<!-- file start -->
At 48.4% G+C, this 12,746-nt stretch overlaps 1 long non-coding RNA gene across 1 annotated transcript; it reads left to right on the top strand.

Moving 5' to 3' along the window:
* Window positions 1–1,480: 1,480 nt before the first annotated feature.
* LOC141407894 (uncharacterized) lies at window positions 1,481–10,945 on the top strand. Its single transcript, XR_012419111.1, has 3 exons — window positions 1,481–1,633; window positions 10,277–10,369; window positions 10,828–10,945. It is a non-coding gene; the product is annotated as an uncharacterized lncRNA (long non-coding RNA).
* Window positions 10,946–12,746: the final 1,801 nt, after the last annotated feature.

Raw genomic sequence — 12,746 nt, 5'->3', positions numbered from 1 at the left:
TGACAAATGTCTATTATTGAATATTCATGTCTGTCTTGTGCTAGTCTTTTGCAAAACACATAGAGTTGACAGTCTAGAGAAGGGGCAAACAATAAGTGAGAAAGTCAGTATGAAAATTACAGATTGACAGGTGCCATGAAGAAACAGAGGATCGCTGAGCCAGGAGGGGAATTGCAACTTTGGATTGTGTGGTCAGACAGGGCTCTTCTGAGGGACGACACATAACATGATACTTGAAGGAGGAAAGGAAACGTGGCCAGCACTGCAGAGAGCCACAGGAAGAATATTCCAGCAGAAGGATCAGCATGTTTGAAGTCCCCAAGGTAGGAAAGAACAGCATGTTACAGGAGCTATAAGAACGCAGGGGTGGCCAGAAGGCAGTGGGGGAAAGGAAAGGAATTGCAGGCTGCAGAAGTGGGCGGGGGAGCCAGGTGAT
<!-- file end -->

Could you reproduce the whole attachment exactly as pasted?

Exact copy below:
At 48.4% G+C, this 12,746-nt stretch overlaps 1 long non-coding RNA gene across 1 annotated transcript; it reads left to right on the top strand.

Moving 5' to 3' along the window:
* Window positions 1–1,480: 1,480 nt before the first annotated feature.
* LOC141407894 (uncharacterized) lies at window positions 1,481–10,945 on the top strand. Its single transcript, XR_012419111.1, has 3 exons — window positions 1,481–1,633; window positions 10,277–10,369; window positions 10,828–10,945. It is a non-coding gene; the product is annotated as an uncharacterized lncRNA (long non-coding RNA).
* Window positions 10,946–12,746: the final 1,801 nt, after the last annotated feature.

Raw genomic sequence — 12,746 nt, 5'->3', positions numbered from 1 at the left:
TGACAAATGTCTATTATTGAATATTCATGTCTGTCTTGTGCTAGTCTTTTGCAAAACACATAGAGTTGACAGTCTAGAGAAGGGGCAAACAATAAGTGAGAAAGTCAGTATGAAAATTACAGATTGACAGGTGCCATGAAGAAACAGAGGATCGCTGAGCCAGGAGGGGAATTGCAACTTTGGATTGTGTGGTCAGACAGGGCTCTTCTGAGGGACGACACATAACATGATACTTGAAGGAGGAAAGGAAACGTGGCCAGCACTGCAGAGAGCCACAGGAAGAATATTCCAGCAGAAGGATCAGCATGTTTGAAGTCCCCAAGGTAGGAAAGAACAGCATGTTACAGGAGCTATAAGAACGCAGGGGTGGCCAGAAGGCAGTGGGGGAAAGGAAAGGAATTGCAGGCTGCAGAAGTGGGCGGGGGAGCCAGGTGAT